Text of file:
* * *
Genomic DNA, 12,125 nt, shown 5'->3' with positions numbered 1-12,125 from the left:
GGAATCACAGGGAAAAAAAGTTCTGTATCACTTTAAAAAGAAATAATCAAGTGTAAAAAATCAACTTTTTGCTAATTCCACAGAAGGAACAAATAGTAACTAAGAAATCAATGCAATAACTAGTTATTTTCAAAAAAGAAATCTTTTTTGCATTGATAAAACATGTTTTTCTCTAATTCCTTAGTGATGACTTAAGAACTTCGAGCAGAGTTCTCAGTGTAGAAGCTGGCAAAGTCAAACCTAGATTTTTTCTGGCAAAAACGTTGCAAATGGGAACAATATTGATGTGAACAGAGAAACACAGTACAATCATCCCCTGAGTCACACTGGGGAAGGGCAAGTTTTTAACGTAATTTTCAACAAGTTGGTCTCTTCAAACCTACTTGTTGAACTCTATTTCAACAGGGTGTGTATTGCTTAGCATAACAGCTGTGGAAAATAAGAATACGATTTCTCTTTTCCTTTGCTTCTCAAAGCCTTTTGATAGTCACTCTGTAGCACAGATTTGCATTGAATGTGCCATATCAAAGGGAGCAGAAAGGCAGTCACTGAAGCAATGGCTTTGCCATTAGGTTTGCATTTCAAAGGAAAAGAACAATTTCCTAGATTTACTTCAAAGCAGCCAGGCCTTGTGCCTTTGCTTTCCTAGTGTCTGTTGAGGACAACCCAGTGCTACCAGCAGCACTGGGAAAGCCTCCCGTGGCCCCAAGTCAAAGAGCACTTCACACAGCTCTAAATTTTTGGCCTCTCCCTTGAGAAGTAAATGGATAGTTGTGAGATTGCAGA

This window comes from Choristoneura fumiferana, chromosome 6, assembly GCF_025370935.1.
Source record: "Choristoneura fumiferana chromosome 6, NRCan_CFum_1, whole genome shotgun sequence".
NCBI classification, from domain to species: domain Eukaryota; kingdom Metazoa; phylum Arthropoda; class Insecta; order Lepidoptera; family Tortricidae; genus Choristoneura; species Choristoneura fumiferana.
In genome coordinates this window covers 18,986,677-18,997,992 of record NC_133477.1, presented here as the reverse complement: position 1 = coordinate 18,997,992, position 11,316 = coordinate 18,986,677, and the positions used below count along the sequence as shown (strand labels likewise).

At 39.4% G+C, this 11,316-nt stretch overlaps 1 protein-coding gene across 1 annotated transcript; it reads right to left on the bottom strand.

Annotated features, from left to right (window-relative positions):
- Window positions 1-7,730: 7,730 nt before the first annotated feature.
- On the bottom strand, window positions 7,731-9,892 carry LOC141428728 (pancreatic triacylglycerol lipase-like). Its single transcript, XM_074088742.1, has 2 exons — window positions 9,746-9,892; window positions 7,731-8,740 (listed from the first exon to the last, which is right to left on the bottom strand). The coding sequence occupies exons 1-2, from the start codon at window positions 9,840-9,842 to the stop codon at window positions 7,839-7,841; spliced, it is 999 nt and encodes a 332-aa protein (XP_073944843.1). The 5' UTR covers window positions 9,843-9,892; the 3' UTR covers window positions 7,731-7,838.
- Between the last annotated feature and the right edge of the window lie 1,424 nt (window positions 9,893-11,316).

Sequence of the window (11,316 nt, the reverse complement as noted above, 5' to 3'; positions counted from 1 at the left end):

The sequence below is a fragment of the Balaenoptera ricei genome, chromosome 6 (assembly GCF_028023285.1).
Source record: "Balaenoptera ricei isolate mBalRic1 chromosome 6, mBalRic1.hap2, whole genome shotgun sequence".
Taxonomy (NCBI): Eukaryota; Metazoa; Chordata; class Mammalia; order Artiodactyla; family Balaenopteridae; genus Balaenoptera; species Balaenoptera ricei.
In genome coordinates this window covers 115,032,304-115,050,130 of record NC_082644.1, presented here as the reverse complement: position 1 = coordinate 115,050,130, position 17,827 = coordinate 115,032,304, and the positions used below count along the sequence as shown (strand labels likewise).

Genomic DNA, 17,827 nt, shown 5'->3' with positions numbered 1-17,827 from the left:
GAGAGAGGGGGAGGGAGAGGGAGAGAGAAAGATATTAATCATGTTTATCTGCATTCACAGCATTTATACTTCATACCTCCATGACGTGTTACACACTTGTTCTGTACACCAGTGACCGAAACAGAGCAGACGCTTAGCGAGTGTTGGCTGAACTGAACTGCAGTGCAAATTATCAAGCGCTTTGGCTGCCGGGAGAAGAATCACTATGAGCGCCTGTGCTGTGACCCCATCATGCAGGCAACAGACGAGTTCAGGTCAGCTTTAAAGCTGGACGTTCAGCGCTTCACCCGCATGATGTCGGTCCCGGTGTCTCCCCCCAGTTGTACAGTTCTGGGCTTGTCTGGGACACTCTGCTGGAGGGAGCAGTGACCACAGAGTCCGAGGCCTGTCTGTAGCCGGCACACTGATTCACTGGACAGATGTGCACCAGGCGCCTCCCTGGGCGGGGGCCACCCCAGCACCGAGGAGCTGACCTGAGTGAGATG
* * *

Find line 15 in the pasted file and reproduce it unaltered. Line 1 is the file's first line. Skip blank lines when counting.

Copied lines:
Taxonomy (NCBI): Eukaryota; Metazoa; Chordata; class Mammalia; order Artiodactyla; family Balaenopteridae; genus Balaenoptera; species Balaenoptera ricei.